TOKYO - Japan's nuclear crisis escalated to its worst level in two years on Wednesday when the national regulator said it was set to raise its warning on crippled Fukushima Daiichi plant.
The nuclear regulator said the threat level at the quake-crippled plant might be increased to “serious”, and added it was worried that further water storage tanks at the facility might leak.
It would be the first time the country has increased a warning on the International Nuclear Event Scale (INES) since the March 2011 reactor meltdowns that followed the huge earthquake and tsunami.
The final decision on as to whether to raise the warning level - from 1, announced on Tuesday, to 3 on a 7-scale system - would be deferred to the U.N.’s International Atomic Energy Agency, the watchdog said.
Wednesday's crisis came after water spilled showed higher levels of radiation than previously thought, Japan’s Nuclear Regulation Authority said in a statement on its website. In addition, "there were no additional 'protective layer' of measure left [to stop the leak]," it said.
A maximum 7 was declared at the battered plant after explosions led to a loss of power and cooling two years ago, which made Fukushima the worst nuclear accident since Chernobyl almost 30 years ago.
The regulator's statement came just one day after the plant’s operator said a leak had spilled some 300 tons of radioactive water into the ground, the latest in a series of embarrassing revelations involving the station.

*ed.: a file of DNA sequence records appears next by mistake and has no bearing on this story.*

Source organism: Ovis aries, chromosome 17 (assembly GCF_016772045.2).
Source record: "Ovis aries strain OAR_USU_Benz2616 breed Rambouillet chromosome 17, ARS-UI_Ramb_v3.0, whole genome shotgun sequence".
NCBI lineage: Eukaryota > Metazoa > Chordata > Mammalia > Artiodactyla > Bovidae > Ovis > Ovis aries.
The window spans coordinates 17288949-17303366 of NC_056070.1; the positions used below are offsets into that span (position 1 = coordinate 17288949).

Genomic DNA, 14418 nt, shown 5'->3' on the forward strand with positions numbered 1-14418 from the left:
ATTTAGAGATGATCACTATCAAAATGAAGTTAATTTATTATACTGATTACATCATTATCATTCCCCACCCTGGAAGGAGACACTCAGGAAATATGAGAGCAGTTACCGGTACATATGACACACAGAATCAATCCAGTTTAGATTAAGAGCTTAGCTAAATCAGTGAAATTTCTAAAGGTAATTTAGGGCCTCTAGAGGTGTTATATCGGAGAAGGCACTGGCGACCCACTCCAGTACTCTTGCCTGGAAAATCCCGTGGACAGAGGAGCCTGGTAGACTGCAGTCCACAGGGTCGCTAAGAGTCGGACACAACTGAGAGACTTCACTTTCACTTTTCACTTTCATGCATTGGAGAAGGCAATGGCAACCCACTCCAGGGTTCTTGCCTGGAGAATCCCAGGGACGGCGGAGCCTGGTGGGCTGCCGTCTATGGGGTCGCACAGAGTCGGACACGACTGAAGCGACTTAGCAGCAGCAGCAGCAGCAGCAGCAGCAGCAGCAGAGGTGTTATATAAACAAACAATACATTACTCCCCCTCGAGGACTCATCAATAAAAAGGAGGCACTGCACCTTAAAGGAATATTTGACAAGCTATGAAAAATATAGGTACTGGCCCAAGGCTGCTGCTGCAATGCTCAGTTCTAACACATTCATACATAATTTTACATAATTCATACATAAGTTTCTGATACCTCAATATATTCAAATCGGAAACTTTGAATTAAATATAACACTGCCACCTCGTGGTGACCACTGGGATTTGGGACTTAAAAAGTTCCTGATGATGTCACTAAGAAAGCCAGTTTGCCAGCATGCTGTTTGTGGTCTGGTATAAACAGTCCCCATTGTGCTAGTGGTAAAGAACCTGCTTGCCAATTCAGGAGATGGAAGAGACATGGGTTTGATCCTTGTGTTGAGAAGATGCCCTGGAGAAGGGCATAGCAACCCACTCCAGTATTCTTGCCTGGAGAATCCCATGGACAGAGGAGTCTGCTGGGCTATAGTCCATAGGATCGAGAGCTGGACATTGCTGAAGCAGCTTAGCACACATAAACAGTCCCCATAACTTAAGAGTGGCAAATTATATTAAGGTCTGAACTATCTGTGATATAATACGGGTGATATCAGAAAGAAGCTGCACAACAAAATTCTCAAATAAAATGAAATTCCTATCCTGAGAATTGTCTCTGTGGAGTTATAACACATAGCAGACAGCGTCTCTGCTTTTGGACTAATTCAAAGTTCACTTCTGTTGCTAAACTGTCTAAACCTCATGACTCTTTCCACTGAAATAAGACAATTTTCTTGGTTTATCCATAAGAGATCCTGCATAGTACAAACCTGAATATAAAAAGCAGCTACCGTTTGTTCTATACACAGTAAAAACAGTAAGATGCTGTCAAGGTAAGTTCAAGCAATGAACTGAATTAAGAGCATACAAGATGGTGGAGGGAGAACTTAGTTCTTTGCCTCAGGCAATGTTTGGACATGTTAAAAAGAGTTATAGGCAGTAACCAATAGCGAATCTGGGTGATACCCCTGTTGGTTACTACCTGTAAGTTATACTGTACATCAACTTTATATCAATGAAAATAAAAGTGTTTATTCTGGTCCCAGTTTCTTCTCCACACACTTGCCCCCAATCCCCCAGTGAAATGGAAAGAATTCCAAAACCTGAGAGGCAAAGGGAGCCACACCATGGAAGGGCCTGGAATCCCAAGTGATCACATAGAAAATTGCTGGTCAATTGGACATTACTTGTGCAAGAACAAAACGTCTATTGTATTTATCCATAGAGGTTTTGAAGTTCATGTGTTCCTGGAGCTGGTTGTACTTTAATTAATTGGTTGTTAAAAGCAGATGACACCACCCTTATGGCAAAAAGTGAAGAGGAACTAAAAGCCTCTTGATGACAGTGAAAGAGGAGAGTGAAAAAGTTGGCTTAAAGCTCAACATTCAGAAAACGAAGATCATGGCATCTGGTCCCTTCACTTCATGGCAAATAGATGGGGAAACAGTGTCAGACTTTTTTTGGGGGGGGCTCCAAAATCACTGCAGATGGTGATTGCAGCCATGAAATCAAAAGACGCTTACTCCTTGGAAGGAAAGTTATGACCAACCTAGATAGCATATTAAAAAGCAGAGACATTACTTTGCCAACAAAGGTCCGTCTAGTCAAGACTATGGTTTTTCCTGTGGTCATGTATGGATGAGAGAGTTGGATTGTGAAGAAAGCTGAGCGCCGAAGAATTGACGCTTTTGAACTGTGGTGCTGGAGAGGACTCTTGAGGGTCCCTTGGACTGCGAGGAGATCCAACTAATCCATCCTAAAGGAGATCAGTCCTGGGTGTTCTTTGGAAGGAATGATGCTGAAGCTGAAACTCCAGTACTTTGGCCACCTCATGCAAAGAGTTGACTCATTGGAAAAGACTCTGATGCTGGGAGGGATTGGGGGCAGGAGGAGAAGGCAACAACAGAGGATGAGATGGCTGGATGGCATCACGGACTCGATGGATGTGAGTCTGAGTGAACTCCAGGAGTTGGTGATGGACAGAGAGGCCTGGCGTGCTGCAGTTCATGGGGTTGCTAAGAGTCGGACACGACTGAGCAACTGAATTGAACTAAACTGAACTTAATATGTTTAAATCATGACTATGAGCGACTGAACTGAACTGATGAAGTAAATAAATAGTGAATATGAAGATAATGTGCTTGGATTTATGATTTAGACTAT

On April 5, a cooling system at the plant failed for the second time in a month after an outage caused by construction work to keep out rats suspected of setting off the earlier blackout. The following day, the company announced that as much as 120 tons of radioactive water may have leaked from a reservoir.
Two weeks ago, the nation's nuclear regulator reprimanded the utility for its poor handling of containing contaminated underground water from seeping into the ocean. And on Aug. 7, the government estimated that the damaged plant was leaking about 300 tons of contaminated water into the ocean every day.
An official from the plant operator apologized for any worries the leaks may be causing.
"I would like to apologize for concern we have created with this problem of contaminated water," Tokyo Electric Power Company's Executive Vice President Zengo Aizawa told journalists at a press conference Wednesday.
TEPCO's share plunged by around 10 percent on the news on Wednesday.
Also on Wednesday, China said was "shocked" that the plant was still leaking radioactive water two years after it was destroyed, the Chinese Foreign Ministry said, according to Reuters.
In a statement faxed to the news agency, the China’s Foreign Ministry said it "hopes that the Japanese side can earnestly take effective steps to put an end to the negative impact of the after-effects of the Fukushima nuclear accident."
Meanwhile, the operators of the plant have started to remove the contaminated soil around the breached tank and are expected to complete the removal of the remaining radioactive water inside the defective tank by the end of day on Wednesday.
The Chairman of the Japanese nuclear regulator Shunichi Tanaka said at a press conference that it may not be appropriate to simply apply the international scale on Fukushima because the incident was ongoing.
Reuters contributed to this report.